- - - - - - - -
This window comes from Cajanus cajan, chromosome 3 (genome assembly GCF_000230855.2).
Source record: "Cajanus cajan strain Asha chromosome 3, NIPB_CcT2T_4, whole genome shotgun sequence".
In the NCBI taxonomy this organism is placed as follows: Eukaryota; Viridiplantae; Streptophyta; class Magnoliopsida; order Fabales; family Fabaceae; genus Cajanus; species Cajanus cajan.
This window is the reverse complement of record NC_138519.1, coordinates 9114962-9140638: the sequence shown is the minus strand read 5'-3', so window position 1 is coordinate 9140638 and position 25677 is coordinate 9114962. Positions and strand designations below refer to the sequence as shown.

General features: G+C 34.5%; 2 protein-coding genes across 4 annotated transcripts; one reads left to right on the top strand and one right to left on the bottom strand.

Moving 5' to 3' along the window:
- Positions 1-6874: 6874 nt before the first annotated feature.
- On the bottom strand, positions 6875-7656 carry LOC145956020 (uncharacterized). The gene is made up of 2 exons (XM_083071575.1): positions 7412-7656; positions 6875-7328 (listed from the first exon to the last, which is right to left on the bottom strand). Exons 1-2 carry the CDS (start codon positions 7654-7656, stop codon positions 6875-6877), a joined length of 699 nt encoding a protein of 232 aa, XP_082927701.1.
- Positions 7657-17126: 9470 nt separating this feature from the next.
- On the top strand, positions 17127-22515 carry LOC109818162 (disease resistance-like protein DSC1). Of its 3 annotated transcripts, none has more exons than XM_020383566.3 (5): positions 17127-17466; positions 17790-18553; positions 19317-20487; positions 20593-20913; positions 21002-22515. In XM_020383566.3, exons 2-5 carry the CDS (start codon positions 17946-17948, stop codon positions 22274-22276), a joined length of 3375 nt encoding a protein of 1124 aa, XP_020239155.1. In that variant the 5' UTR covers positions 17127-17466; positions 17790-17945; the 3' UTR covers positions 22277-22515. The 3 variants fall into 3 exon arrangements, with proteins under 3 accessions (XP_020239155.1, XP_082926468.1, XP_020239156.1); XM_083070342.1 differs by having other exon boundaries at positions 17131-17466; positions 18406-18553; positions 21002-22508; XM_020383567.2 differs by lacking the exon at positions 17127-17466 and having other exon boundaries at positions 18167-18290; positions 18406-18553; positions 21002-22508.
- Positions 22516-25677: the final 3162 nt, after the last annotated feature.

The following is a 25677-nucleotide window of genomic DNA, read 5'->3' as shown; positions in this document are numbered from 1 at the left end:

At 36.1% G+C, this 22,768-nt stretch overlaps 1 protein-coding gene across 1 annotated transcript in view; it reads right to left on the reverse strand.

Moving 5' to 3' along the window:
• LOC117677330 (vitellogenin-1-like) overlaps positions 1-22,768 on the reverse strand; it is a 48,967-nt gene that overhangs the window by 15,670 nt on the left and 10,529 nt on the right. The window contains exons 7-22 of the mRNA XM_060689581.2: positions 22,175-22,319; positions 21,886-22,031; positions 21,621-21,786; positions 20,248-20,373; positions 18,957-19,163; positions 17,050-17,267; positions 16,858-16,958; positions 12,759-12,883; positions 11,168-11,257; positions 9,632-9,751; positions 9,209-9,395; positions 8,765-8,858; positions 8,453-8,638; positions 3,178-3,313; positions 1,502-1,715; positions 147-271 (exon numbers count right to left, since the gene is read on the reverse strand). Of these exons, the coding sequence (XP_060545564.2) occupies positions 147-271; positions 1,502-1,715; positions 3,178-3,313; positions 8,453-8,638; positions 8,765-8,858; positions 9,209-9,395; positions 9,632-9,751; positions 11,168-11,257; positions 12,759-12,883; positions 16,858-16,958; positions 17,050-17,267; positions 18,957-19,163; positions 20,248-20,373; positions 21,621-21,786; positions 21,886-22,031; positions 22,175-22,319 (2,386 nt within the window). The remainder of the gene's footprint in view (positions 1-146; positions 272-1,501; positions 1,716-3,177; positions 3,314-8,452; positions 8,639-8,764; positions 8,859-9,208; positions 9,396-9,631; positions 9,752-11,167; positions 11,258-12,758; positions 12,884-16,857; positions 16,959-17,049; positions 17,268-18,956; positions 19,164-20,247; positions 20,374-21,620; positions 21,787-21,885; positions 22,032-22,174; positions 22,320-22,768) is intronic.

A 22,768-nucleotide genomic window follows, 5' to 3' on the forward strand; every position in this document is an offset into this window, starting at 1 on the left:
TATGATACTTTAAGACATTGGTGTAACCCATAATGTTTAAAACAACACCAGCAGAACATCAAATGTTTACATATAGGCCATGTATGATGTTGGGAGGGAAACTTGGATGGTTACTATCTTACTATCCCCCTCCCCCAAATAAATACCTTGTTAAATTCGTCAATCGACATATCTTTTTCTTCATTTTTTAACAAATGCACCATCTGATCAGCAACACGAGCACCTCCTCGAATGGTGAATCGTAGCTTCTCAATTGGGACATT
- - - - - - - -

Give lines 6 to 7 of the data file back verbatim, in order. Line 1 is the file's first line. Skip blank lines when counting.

Moving 5' to 3' along the window:
- Positions 1-6874: 6874 nt before the first annotated feature.